A dream I hardly considered possible given that I was restricted to bank fishing due to my lack of access to a boat, and that the fishing was difficult from this spot, hard going, ending in a lot of blank days.

I was once a fairly pessimistic angler, and therefore didnít expect to catch. If I caught it was a bonus, but I must admit the 30lb pike was a big bonus! I have put this pessimism down to a lack of confidence but slowly, as I seem to be accepted as being Ďseriousí by the piking guys I meet, my confidence is building and I now at least hope to catch!

I will never forget my most memorable moments when playing my 30lb Pike. It was pure unadulterated pleasure when the fish took off once again for yet another long run, and the water from the line I had gained on my reel splashed up into my face as the fish stripped it off yet again. I remember grinning wide and just feeling fantastic, yet somehow felt no fear that I may lose the fish, I just knew it was on to stay, mine. It seemed to move in slow motion, so did I. It felt great!

To see this monster from the deep lying on my mat was almost surreal. I was shaking, especially my knees. It was so big, as it tried to move it could just manage a lazy and cumbersome looking half hearted flop, and as I unhooked it, my trace caught just in the scissors, a dark hooded menacing eye seemed angry and moved around to get a better look at me. I was amazed. I think of that moment as unique in my lifeís achievements. I heard no other sound. It was just me and the fish. And more than anything I feel honoured. Many better fishermen have fished Loch Lomond long and hard, and not caught a 30lb fish from her depths.

Loch Lomond is a special place to me. I have camped and fished in the summer when the midges are at their fiercest. (It is no wonder the Romans turned back when they tried to invade, such an army!). I have fished in mid winter in minus 15 degrees but the summer offers moments such as when I caught the white roe deer and her brown mate silently watching me from the trees less than 20 yards away - whilst I sat at the waterís edge under an August sky filled with activity as a thousand shooting stars flew across the sky on their final journey.

The winter offers still glassy waters with pink morning skies reflected on their surface. And cold hands wrapped around warm mugs of soup whilst the sound of the optonic on these clear crisp days seem to echo across the whole loch.

I never really Ďblankí as I see it. In summer I take home armfuls of wild flowers, filling the house with the scent of Lomond, and in Autumn I collect panfuls of fresh Chanterelle mushrooms and fry them up in olive oil for breakfast.

However, my main reason for being out there is to catch fish.

In my quest for pike, I aimed last year to fish pastures new. My search for wild places and unfished Lochs (probably brought about by bedtime reading of romantic tales from the hand of Walton and such authors) have taken me into the Scottish Highlands and I succeeded in catching my first highland pike last September from a peaceful north western Loch A handsome, peaty, orange and brown lad of 7 lb. A real beauty! A further reconnoitre involved canoeing the perimeter of Loch Morlich to check out the possibilities. Successful piking orgies taking place at every bend! Beautiful but busy.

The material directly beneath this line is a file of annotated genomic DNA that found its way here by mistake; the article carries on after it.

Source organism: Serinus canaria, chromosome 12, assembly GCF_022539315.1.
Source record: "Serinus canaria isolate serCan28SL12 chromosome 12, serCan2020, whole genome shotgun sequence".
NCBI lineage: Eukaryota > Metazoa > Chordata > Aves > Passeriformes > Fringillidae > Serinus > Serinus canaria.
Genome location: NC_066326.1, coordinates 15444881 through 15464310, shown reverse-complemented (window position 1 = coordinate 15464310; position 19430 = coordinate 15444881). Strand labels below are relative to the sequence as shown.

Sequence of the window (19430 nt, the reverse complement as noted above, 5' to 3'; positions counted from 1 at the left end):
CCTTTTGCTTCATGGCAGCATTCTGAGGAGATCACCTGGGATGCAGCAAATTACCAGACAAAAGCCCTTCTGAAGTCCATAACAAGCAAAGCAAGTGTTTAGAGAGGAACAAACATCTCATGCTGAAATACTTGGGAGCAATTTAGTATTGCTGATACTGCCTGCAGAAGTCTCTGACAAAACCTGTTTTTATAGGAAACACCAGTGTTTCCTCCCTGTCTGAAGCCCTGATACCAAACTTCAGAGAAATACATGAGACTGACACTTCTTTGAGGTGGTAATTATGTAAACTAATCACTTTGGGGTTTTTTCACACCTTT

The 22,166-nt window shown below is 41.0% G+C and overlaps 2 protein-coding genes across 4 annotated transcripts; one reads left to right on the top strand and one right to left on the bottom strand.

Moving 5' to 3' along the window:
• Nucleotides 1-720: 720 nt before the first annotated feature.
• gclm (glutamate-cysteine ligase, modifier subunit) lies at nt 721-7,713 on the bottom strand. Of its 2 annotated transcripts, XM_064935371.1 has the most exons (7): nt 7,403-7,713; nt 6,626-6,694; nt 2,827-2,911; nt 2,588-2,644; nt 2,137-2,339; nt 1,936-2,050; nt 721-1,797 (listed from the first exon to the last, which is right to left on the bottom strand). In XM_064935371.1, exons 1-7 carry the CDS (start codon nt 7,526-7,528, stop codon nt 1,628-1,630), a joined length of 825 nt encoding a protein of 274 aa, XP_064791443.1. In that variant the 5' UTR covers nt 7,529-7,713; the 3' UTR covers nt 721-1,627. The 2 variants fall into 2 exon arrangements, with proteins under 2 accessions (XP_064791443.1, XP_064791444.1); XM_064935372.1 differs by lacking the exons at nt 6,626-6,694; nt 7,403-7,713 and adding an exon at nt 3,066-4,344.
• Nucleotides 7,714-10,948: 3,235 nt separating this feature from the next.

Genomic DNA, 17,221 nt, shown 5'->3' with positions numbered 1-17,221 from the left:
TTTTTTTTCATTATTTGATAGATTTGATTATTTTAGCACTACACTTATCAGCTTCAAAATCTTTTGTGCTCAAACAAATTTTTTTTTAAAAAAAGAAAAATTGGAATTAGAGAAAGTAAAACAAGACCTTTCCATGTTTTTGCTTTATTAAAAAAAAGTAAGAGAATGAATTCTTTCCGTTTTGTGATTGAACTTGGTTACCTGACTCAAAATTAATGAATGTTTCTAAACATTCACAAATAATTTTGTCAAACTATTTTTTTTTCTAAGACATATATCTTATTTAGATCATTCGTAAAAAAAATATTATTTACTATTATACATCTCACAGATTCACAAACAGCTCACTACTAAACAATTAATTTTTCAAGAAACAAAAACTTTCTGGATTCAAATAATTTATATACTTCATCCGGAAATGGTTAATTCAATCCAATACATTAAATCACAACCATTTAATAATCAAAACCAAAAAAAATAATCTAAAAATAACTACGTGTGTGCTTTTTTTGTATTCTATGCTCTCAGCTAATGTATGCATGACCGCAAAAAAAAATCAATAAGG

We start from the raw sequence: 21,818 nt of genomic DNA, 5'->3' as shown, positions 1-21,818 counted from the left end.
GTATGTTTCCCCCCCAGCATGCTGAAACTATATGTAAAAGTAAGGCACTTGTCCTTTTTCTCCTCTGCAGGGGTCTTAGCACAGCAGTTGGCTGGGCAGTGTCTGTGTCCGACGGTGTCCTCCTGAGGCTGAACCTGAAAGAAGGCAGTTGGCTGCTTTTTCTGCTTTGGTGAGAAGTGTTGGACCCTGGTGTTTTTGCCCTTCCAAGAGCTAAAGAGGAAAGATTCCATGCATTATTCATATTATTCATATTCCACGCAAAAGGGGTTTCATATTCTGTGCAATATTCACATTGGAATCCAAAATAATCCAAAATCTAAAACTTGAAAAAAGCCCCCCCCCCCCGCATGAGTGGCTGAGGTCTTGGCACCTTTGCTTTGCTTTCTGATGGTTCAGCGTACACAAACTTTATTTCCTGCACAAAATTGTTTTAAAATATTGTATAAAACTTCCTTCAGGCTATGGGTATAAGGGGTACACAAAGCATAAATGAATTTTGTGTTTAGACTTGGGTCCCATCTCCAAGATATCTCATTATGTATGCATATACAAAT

Then on to Loch Eck reckoned to be the only other body of water in Scotland apart from Loch Lomond to hold shoals of Powan. Enough said on this trip. Letís just say it certainly tested my durability to the limit and donít try to fish the top end from the shore!

I have a plan to head off with limited kit and walk across a Glen or two fishing and camping as I go for a few weeks. But that is one for next year.

I have since merged my two great loves, fishing and travel into one, and now wherever I travel I take a rod. I look for fishing possibilities prior to leaving for my destination and my love of travel has taken on a new element. I now have an aim, or more like a mission, when I travel.

I had my first taste of fishing with my dad and brothers when I was a young. We fished at the local harbour in Granton, Edinburgh, not far from the famous Port of Leith, once a thriving port of call for many large ships and cutters. Whenever we fished this popular jetty, I got the job of digging up the lugworm on the beach, and then gutting the mackerel when we got home. The boys that were fishing there used to be disgusted when I broke off and sucked the raw Partan Crabs claws clean as soon as they were caught! They were juicy and fresh and my attempts at offering the guys some met with loud uggghhh noises and screwed up faces!

I just loved the outdoors. My first job when I left school was with a well-known Scottish angler, Alastair Dickson. He owned a sporting agency and I was trained to sell fishing and hunting to the Italians, Danish and Germans. I learned how to stock a small loch, while Alastair made a TV programme about teaching a new sport to a celebrity famous for a different sport. That man was Ian Botham.

Hence my initiation had me hooked! I seem to attract 30ís. I have fished in Portugal for Blue shark, biggest, 30lb 4oz. Thailand for Barracuda, and India for Golden Mahseer - after 5 painful years, the biggest to date is 30lb on the nail! I just cannot seem to break the 30lb barrier. However, I am ever-hopeful and am aiming to do it with a Mahseer. I have travelled long and hard in India in pursuit of that extra-large legendary bar of gold, and have managed in that time to secure a nugget.

However, that is another story and one I hope to tell very soon. Watch this space!
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